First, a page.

401(k) still OK? Featured

10:21am EDT September 17, 2002
Who could argue with the notion of investing in a 401(k) plan?

Participant contribute pre-tax dollars to an account that earns dividends. In some cases, the employer matches employee contributions. Almost without exception, employees can take their contributions and any dividends earned with them when they leave the company.

For employers, a 401(k) can be a great retention tool, especially when a company match is fully vested over several years.

Still, employers can find convincing employees to participate in their 401(k)s a tough task. And when employee accounts take a hit in down markets, the task can become that much more arduous.

"When the market is in as bad a shape as it is now, it's a tough sell," says Nicole Kelly, a principal in the Pittsburgh office of Buck Consultants.

Kelly says Buck Consultants educates younger employees by pointing out how a very modest amount saved regularly can build into a substantial sum over time. She also suggests putting the plan into terms that particular employee group can understand. To give employees of the Hard Rock Café a sense of how the money could grow over time, she explained to them that they could look at it as "a 150 percent tip."

Kelly suggests employers communicate information about the plan's performance on a regular basis and put short-term fluctuations into perspective so employees understand the value of a long-range investment strategy and don't grow preoccupied with temporary earnings peaks and valleys.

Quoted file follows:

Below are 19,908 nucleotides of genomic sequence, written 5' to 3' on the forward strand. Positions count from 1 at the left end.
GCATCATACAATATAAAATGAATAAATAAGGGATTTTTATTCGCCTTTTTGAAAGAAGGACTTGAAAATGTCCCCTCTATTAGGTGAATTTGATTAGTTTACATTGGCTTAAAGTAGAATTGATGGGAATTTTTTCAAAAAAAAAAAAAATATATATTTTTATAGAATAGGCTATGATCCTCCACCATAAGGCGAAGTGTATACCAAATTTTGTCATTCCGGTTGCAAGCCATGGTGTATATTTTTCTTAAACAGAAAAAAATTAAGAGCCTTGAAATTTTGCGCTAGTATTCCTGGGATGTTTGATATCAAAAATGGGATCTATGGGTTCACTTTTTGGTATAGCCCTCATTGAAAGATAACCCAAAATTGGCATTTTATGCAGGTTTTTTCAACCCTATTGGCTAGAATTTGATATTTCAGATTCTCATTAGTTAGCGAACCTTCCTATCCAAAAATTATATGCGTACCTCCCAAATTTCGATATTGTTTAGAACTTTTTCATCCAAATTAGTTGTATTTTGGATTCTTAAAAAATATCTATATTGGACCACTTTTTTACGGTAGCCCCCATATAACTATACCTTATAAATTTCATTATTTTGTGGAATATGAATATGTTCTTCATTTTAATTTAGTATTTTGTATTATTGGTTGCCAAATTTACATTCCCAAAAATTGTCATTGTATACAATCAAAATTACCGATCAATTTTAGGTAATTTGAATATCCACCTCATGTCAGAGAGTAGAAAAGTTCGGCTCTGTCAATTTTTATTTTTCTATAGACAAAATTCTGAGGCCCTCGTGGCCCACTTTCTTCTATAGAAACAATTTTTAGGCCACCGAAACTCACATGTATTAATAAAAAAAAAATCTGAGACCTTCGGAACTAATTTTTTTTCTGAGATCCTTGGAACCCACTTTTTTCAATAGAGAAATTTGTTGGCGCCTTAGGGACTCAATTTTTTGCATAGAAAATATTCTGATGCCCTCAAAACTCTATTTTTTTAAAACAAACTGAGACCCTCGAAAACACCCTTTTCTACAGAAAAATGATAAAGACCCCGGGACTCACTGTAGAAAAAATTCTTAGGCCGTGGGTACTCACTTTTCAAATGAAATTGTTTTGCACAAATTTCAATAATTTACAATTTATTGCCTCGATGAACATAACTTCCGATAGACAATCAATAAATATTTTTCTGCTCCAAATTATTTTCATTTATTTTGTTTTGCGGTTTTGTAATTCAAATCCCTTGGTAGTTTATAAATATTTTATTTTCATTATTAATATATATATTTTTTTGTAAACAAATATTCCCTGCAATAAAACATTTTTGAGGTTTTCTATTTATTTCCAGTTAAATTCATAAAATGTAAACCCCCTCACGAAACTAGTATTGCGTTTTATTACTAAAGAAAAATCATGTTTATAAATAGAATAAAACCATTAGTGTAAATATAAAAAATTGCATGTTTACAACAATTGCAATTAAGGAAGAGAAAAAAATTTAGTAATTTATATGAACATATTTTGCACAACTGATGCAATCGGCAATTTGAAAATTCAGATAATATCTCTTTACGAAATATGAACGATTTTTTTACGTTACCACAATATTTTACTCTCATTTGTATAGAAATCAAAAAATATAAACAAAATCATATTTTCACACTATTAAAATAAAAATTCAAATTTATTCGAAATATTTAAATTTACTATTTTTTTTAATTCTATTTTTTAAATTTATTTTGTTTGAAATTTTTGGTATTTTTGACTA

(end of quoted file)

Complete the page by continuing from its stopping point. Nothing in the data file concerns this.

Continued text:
Employers should provide as much technical information as possible about investments in the plan, a description of the nature of available investments and general investment guidelines for asset allocation.

Pete McCormick, a lawyer and principal in Buck Consultants Pittsburgh office, suggests employers review their plans regularly to determine if their performance is adequate in the context of the market's general performance. A dip in recent quarters wouldn't be unusual, for instance, given the prevailing trend in the market, nor would poor performance in a single quarter necessarily indicate that a change is called for. But employers should have a process in place to review their plan and be prepared to make changes if required.

Says McCormick: "Your best bet as an employer is to establish that process with professional advice and follow that process."

Buck Consultants